Lookup NU author(s): Pradeep Dheerendra,
Professor Mark Cunningham,
Dr Tom Smulders
This work is licensed under a Creative Commons Attribution 4.0 International License (CC BY 4.0).
Avian and mammalian brains have evolved independently from each other for about 300 million years. During that time, the hippocampal formation (HF) has diverged in morphology and cyto-architecture, but seems to have conserved much of its function. It is therefore an open question how seemingly different neural organizations can generate the same function. A prominent feature of the mammalian hippocampus is that it generates different neural oscillations, including the gamma rhythm, which plays an important role in memory processing. In this study, we investigate whether the avian hippocampus also generates gamma oscillations, and whether similar pharmacological mechanisms are involved in this function. We investigated the existence of gamma oscillations in avian HF using in vitro electrophysiology in P0-P12 domestic chick (Gallus gallus domesticus) HF brain slices. Persistent gamma frequency oscillations were induced by the bath application of the cholinergic agonist carbachol, but not by kainate, a glutamate receptor agonist. Similar to other species, carbachol-evoked gamma oscillations were sensitive to GABAA, AMPA/kainate, and muscarinic (M1) receptor antagonism. Therefore, similar to mammalian species, muscarinic receptor-activated avian HF gamma oscillations may arise via a pyramidal-interneuron gamma (PING) based mechanism. Gamma oscillations are most prominent in the ventromedial area of the hippocampal slices, and gamma power is reduced more laterally and dorsally in the HF. We conclude that similar micro-circuitry may exist in the avian and mammalian hippocampal formation, and this is likely to relate to the shared function of the two structures.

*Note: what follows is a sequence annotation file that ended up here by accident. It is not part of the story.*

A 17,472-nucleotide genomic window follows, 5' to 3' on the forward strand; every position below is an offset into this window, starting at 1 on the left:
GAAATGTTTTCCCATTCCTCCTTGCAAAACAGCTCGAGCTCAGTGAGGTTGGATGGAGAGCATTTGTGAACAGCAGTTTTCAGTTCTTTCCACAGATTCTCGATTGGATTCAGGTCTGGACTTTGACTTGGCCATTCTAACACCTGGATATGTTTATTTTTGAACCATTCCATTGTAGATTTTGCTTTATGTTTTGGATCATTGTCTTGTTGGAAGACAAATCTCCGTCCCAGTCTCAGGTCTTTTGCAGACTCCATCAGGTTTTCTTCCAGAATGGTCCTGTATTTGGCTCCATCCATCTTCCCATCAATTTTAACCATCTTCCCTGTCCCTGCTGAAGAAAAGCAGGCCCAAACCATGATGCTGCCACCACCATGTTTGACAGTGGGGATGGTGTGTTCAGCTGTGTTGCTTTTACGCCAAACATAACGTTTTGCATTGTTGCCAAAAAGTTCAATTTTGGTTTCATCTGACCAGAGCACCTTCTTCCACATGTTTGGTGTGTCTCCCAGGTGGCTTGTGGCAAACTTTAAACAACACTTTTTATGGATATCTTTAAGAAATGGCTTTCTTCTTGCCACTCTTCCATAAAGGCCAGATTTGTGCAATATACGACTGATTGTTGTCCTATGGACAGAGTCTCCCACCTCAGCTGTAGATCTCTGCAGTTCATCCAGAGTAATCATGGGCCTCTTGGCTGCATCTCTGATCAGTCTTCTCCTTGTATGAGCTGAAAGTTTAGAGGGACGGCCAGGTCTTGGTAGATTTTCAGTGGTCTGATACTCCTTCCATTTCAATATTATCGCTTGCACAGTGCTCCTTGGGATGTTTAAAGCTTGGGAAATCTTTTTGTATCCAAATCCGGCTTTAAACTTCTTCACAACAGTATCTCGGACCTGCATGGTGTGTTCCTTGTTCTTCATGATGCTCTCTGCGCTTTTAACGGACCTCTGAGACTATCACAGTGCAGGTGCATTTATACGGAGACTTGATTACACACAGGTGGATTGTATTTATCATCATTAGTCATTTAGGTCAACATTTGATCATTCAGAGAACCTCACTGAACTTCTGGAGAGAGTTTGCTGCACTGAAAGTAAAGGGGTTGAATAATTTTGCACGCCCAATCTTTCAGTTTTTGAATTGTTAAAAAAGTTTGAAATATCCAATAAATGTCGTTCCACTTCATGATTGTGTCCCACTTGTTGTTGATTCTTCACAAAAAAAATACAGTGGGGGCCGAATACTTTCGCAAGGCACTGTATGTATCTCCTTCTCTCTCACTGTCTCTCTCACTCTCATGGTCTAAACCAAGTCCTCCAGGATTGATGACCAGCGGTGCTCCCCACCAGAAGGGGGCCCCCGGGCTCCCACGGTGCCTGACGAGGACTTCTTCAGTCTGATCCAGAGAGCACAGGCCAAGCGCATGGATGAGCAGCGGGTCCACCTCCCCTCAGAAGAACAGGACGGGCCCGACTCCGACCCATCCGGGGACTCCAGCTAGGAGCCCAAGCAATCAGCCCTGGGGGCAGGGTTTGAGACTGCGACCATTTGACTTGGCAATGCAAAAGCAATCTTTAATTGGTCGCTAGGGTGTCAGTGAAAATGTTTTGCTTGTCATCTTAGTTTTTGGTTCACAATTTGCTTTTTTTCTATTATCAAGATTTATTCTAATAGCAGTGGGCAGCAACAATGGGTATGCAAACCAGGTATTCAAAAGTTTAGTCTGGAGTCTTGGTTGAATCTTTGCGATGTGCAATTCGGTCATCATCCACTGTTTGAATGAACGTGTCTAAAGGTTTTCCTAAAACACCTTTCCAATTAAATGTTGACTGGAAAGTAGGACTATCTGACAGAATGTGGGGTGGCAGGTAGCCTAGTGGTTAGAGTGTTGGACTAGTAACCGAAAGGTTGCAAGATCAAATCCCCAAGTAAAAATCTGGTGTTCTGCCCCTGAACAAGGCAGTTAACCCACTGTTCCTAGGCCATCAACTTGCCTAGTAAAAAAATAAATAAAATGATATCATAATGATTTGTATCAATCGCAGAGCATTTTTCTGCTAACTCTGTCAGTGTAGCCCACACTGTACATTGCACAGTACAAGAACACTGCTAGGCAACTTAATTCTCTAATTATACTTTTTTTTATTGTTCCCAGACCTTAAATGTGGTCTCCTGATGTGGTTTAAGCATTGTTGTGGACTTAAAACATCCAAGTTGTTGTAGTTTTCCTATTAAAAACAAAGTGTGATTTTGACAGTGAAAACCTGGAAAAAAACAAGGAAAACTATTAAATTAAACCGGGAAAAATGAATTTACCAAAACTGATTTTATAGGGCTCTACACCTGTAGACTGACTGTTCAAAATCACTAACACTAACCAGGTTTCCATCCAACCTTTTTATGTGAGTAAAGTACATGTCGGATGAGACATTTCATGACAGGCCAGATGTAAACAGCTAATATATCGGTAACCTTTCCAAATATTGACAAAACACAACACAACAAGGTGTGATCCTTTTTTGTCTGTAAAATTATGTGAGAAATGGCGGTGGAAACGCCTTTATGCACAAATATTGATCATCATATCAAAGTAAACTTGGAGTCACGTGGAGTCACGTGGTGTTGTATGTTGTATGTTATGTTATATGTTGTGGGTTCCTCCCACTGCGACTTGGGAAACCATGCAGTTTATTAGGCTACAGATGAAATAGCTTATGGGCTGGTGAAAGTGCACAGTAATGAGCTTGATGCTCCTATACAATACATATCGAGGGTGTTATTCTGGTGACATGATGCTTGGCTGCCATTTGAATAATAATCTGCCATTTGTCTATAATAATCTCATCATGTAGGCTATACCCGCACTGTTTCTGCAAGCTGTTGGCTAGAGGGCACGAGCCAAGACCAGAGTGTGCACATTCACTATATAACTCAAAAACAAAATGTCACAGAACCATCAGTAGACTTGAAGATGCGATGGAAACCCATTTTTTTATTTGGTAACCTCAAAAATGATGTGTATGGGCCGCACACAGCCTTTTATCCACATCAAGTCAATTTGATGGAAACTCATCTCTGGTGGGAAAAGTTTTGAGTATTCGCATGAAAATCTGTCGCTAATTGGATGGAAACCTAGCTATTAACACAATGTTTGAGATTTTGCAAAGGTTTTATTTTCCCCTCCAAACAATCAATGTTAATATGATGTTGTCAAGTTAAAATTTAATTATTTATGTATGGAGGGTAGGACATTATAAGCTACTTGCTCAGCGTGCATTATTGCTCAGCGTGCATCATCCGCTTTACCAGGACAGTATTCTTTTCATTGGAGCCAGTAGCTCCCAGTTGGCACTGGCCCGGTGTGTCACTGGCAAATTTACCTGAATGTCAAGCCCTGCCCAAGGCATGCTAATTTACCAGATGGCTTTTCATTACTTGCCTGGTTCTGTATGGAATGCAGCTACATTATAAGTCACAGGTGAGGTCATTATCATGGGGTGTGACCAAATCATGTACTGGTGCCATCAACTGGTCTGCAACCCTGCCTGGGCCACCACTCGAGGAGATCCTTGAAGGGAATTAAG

Author(s): Dheerendra P, Lynch NM, Crutwell J, Cunningham MO, Smulders TV
Publication type: Article
Journal: European Journal of Neuroscience
Issue: ePub ahead of Print
Online publication date: 09/11/2017
Acceptance date: 02/11/2017
ISSN (print): 0953-816X
ISSN (electronic): 1460-9568
Publisher: Wiley-Blackwell Publishing Ltd.
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